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With billions invested into real estate markets globally, real estate is clearly one of the preferred assets by investors from the Middle East. According to property advisor CBRE, total outbound realty investment from the Middle East has already reached $11.5 billion (Dh42.23 billion) in the first half of the year alone, compared $13.8 billion total investment last year.
David Godchaux, CEO of Core Savills, UAE, says London remains a favourite, followed closely by western European markets. “Locations such as the South of France, Spain and Portugal are increasingly popular as investors factor in capital appreciation and yield levels, [which are] slightly higher than London,” says Godchaux.
According to the Savills 12 Cities Report H2 2015, the level of interest is likely to be strengthened, noting that the 2008 financial crisis and subsequent geopolitical conflicts in the region have given real estate investment a new role and significance. Many cash-rich investors have been putting money into real assets rather than paper ones, in safe jurisdictions with good title and political stability. They appear to have been vindicated, in light of increasing geopolitical and economic threats in vulnerable regions, the report states.
At this year’s Cityscape Global in Dubai, many potential investors were seen looking for options in London, particularly locations such as Wembley where investors were drawn by the combination of good connectivity and price, says Chris Pratt, who handles residential development sales at Savills. Even though prime and super prime continue to draw investors, the focus is now on areas with capital values less than £500,000 or around £900 per square foot or.
“The response was very strong in relation to London property,” says Pratt. “We are still seeing some interest in prime and super-prime developments across London, most notably Chelsea Barracks and Chelsea Waterfront, but real interest is in investment stock sub £500,000k capital value and below £900 per square foot, with deals being done in the weeks since the event.”
Some analysts say this reflects long, steady interest in the market. Richard Bradstock, Director at IP Global, an international property investment consultancy, says, “London remains the key market — whether for expat or Emirati. What is happening is a ripple effect. The traditional central London prime areas have grown so much. So there is interest in areas a little further out, which may be traditionally a little less popular but don’t cost so much.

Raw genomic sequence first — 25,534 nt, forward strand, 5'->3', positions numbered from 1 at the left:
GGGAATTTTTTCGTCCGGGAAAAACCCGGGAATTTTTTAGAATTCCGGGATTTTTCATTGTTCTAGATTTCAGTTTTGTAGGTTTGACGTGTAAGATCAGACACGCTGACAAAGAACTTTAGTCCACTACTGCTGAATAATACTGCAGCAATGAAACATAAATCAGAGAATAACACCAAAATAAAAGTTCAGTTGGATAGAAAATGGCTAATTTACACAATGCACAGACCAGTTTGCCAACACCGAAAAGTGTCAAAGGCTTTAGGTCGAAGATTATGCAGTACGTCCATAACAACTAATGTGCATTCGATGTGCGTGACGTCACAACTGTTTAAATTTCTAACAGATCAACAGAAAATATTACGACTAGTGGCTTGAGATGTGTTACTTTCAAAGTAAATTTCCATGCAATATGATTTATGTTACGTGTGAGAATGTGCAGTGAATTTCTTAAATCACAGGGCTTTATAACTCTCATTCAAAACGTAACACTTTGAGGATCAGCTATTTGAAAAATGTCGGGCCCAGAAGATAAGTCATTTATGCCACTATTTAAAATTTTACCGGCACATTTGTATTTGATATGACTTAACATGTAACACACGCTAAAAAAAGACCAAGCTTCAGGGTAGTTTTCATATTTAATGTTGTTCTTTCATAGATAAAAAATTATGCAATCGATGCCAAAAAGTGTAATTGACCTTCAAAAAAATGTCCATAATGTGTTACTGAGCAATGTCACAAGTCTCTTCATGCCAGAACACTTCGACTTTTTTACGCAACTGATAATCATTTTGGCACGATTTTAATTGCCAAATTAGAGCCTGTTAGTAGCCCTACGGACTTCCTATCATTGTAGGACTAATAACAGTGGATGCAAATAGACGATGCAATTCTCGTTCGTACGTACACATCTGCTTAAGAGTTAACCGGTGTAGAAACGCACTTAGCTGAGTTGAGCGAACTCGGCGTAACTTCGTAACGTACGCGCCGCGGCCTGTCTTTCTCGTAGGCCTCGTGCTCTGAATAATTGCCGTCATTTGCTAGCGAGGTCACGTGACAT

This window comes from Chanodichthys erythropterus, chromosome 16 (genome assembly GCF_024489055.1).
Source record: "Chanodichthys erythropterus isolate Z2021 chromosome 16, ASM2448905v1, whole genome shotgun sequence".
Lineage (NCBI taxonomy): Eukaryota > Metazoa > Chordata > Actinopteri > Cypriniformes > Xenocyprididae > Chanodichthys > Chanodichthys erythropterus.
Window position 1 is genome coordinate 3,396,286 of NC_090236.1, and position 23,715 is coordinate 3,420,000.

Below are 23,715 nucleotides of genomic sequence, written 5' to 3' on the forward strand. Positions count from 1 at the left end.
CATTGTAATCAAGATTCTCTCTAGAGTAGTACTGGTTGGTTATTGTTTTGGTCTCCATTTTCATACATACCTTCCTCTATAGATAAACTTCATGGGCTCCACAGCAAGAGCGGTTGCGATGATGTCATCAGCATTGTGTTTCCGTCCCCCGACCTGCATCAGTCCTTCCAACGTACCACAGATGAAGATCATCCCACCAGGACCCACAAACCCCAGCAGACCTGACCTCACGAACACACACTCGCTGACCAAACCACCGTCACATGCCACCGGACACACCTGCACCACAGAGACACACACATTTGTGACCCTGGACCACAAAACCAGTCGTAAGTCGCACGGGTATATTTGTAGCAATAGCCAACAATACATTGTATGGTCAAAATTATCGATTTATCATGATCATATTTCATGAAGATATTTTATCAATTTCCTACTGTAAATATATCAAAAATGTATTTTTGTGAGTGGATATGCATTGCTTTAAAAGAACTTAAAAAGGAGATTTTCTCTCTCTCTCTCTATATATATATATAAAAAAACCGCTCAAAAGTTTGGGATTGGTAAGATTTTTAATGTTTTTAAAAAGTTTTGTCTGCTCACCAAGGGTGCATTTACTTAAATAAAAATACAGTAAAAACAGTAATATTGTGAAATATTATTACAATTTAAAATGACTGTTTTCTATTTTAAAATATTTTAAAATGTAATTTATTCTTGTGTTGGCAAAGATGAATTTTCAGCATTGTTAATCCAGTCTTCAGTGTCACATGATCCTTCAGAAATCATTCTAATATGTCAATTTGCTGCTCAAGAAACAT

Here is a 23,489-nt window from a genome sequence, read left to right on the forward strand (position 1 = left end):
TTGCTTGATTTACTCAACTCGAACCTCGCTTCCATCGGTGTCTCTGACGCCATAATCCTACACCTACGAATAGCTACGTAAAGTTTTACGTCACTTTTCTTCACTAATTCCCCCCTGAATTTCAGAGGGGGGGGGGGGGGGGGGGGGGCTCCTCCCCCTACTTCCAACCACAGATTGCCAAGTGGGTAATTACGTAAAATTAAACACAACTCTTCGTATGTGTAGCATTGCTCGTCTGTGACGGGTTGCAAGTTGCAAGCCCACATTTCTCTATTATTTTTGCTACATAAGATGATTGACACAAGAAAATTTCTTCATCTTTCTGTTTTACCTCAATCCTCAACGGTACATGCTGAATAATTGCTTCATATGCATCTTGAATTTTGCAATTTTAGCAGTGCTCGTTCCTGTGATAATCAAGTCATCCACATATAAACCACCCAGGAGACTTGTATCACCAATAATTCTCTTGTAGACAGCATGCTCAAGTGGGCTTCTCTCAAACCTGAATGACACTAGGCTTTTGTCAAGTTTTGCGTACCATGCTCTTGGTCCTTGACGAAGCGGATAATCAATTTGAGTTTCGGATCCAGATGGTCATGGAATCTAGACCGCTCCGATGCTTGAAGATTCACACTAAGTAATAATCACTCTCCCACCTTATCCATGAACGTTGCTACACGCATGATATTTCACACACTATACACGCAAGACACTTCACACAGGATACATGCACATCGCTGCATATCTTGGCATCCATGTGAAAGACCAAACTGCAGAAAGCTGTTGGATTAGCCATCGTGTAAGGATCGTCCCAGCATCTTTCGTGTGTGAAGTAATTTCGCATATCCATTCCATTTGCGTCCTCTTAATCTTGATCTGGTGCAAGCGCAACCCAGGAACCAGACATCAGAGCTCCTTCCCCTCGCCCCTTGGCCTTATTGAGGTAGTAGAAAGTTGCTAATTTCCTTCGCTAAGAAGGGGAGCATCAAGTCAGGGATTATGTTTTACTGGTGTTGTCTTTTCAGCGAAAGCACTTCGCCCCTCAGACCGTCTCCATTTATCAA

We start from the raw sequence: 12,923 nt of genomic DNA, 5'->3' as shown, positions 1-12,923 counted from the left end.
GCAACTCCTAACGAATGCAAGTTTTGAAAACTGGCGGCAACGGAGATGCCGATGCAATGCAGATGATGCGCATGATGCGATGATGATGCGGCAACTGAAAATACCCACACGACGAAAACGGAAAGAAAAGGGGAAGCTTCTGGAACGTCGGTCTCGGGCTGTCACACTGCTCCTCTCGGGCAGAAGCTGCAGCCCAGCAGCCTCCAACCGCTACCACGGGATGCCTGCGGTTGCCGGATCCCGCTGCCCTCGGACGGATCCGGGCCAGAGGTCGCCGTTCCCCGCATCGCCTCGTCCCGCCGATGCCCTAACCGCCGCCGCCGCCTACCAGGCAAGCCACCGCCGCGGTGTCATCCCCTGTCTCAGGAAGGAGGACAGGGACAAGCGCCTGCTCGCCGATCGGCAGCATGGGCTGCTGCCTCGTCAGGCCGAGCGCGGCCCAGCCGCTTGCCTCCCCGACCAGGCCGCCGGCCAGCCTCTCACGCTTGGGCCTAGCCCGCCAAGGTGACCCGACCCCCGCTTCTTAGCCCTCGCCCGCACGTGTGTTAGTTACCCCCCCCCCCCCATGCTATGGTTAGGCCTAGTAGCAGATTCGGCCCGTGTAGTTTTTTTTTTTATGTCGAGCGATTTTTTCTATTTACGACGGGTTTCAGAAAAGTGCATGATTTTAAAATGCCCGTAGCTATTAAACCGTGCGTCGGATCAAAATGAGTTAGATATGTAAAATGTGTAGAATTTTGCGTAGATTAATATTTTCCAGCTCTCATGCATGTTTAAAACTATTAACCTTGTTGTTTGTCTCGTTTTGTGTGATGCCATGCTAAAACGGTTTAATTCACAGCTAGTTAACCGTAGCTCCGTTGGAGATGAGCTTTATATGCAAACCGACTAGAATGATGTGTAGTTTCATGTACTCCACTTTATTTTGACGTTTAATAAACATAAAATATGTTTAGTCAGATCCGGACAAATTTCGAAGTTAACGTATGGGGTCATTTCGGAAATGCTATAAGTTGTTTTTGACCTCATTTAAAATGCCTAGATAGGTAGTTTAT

“Essentially, people are still spending money they were spending before, but what you can buy for that money has changed.”
For UAE investors interested in acquiring properties overseas, London remains a leading location, but many are now looking at a higher return on investment. “Most UAE investors in Europe are now more frequently favouring lower entry price points, and the Wembley development was a very good fit for them, offering a good mix of quality, location and very affordable price for London,” says Godchaux.
Steady supply in some secondary locations has also helped attract investors. Bradstock says, “Our customers are looking to invest in a mature, stable market. They are looking at good value per square foot and supply is greatest in some of secondary locations.”
The CBRE report says apart from retail investors, institutional investors are also still very focused on London. “London remained the main beneficiary of investment during the first half of 2015, receiving $2.8 billion and representing 24 per cent of Middle Eastern outbound capital,” according to CBRE. “Notable deals included the Qatar Investment Authority’s $2.47-billion acquisition of Maybourne Hotels and the $110-million purchase of the London Midtown office by a private investor.”
It is also possible that investors are now more mature and cautious, gravitating towards markets that promise stability and steady returns. While real estate has always been an investment of choice, geopolitical factors also underpin investment decisions. “There is more Middle East money currently at the retail investment level searching for more mature and more stable markets, having seen the volatility in some destinations,” says Bradstock. “There is a trend to diversify.